1/35 Dragon SdKfz 181 Panzerkampfwagen VI (P)

Gallery Article by Christian Curec - aka Chris Cat on Dec 7 2011

The History
In 1942 Germany was desperate to start the production of a new heavy tank able to fight the Russian KV’s.

Both Henschel and Porsche presented a heavy tank.

The Porsche design was revolutionary, exceeding everything what was before.

Two petrol engines were powering two generators which were powering two electric engines, system which allowed a greater flexibility as a normal gear box. But the design was plagued by an immature suspension (longitudinal torsion bars) and an unbelievable fuel consumption – 770 litre/ 100km.

When the tank were presented to Hitler at the first turn two torsion bars already snapped but we must say that Henshel’s prototype was no better. After a 200m run at max speed (Porsche Tiger was faster) when returning Henschel stopped his tank at 100m from Hitler saying that he didn’t wanted to disturb the conversation with noise. But the fact was that he was terribly afraid that the engine will be on fire if he is not stopping the tank.

Henshel won the contest due to the army representatives that were afraid by the complex maintenance that required the Porsche design and the immature suspension.

But Hitler ordered that 90 chassis to be build as back-up and those were transformed in the “Ferdinand” and “Elefant” tank hunters. An unbelievable tank hunter, armed with a 88mm canon, but badly used by the German army.

We know that only one single Tiger with Porsche chassis has seen action in “Schwere Panzerjager Abteilung 653” – the commander tank. Due to the fact that rest of vehicles were “Elefants” maintenance was not a big issue.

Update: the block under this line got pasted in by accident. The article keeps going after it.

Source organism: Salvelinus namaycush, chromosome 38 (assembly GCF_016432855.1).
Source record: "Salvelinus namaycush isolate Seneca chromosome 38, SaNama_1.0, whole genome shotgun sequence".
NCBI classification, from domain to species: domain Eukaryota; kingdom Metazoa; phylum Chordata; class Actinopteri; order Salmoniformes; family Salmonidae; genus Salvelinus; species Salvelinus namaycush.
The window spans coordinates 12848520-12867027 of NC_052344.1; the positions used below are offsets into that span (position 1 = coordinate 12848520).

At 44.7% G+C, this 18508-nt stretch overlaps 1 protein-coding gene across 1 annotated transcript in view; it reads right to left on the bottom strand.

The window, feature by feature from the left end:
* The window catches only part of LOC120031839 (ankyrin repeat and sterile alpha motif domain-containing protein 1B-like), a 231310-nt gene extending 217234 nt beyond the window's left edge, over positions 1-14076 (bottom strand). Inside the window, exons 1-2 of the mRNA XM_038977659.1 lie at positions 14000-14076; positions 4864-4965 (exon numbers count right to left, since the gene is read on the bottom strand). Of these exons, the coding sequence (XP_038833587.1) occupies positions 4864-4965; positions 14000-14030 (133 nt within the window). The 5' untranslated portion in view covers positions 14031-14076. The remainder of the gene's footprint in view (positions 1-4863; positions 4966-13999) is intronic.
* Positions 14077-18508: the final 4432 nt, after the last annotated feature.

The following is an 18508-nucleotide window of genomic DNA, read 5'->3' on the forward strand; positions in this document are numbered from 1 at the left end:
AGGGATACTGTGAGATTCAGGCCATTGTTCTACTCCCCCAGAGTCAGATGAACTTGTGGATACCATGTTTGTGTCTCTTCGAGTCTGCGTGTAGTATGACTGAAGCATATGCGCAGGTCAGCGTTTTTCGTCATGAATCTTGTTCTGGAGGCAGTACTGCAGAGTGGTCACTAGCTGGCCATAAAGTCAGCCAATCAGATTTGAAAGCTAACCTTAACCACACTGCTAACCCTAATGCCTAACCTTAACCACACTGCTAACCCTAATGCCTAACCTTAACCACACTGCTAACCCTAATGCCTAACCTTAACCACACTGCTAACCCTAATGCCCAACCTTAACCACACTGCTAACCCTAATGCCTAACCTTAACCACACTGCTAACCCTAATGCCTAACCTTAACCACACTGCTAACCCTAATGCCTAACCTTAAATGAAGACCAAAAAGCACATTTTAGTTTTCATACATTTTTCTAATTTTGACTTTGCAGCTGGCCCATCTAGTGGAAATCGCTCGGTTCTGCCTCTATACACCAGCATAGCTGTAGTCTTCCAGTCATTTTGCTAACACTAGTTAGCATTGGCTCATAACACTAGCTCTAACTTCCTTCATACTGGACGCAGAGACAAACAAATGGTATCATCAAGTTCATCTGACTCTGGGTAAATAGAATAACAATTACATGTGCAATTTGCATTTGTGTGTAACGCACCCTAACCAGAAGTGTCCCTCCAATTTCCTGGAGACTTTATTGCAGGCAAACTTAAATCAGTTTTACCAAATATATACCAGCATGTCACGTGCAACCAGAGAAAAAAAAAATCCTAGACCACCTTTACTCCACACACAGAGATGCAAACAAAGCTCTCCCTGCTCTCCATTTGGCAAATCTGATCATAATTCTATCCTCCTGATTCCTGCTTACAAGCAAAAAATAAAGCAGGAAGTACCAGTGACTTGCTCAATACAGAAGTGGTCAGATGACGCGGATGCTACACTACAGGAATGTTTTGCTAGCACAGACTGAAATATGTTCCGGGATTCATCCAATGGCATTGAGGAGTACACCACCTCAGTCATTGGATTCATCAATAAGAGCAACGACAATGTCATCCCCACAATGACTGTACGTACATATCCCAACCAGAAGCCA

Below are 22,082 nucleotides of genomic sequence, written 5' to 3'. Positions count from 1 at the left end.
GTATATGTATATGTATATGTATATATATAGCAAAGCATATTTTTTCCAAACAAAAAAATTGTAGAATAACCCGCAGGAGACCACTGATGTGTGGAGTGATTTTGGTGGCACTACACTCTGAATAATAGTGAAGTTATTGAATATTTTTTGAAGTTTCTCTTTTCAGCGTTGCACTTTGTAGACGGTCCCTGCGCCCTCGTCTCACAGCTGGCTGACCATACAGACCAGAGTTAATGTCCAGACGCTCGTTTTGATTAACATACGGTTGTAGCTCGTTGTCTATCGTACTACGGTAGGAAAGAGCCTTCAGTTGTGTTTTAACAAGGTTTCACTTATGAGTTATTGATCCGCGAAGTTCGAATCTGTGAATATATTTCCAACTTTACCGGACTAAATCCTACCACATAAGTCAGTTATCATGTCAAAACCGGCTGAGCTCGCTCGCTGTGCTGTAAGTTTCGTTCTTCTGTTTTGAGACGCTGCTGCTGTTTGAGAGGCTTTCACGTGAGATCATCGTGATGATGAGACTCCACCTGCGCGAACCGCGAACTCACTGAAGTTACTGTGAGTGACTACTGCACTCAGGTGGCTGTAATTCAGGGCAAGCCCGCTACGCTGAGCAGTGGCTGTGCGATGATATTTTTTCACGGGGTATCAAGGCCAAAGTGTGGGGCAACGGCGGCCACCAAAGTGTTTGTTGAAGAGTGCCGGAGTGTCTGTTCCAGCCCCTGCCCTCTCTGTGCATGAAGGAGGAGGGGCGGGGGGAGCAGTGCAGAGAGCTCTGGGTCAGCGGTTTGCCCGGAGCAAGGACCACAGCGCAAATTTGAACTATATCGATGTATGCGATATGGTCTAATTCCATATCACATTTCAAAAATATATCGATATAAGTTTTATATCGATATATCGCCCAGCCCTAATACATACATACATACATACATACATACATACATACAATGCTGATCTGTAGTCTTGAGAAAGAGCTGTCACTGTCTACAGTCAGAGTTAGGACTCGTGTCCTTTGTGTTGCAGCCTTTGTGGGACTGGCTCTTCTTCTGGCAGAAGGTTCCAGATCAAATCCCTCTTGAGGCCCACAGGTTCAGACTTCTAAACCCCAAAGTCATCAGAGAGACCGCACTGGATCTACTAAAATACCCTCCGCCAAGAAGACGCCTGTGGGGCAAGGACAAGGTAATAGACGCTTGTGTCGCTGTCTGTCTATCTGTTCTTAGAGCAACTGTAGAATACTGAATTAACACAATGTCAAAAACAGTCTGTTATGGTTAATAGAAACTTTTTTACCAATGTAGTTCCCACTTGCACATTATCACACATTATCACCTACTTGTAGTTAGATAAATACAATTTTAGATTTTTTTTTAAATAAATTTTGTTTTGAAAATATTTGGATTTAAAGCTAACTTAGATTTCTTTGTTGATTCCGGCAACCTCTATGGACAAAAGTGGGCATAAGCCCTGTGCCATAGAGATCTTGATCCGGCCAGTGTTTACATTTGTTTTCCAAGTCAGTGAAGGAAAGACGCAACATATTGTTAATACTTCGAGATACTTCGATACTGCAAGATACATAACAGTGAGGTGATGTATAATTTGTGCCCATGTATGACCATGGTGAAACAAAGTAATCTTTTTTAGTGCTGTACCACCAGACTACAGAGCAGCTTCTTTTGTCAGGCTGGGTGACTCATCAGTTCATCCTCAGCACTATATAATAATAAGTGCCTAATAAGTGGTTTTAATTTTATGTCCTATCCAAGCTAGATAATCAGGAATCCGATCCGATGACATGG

The Tiger had the code 003 and was used between April and July 1944 by Hauptmann Grillenberg. The tank was lost during a fight with Russian armour in eastern Poland.

 

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The kit
It’s an excellent kit, parts fits very well, with some minor inaccuracies, mostly due to the data available on the time when Dragon finished the mould for this kit.  The greatest issue is the missing Zimmerit.  It was added when the Tiger was sent to the Eastern front.
It has also several minor inaccuracies witch were corrected during the build.

The build
I made the Zimmerit with Modelling paste and a cutter. I didn’t bother to make it very straight because it was not made in factory conditions.  I made a new escape hatch on the right side of the turret as it seems that the tank didn’t arrived on the front with the original turret (early series) and was fitted with late series turret.  The right side of the turret protection ring had to be rebuilt completely.  A lot of working hours were spend in order to obtain the rough surfaces (specific for plates made in foundries) and to simulate the cuts made by flame.

I have used plastic glue and a hard brush to made the surface uneven. I have further enhanced this with a milling cutter.

Another issue was the frontal supplementary armor plates. In the area of the machinegun the plates are inaccurate. I had to cut the plate and glue a plastic sheet in over to obtain an accurate form.

I have also cut down the mud protections and made new ones from a beer can. In this way I could bend them as I wanted.

I also added the protective grid over the electric generators cooling system. This feature seems to be added by the crew on the front.

Several hits, including a AT shot were simulated in different parts of the model.  I have also simulated the broken Zimmerit according to hits and other damages.  Where the Zimmerit has fallen the original grey color of the tank is visible .

Antennas were made from steel wire and painted in dark grey (they were covered in rubber).  I have added electrical cables, three helmets, a packed cover and a bucket at it seems to be on almost all the original photos I have seen.

Decals went incredibly good and I used Solva Sol and Solva Set in order to make them apply over the rough Zimmerit. I cut out the decals in the areas were the Zimmerit has fallen down. 

Conclusion:
This is also my first tank. I have worked from January to September in order to finished this model.

Christian Curec - aka Chris Cat

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Photos and text © by Christian Curec - aka Chris Cat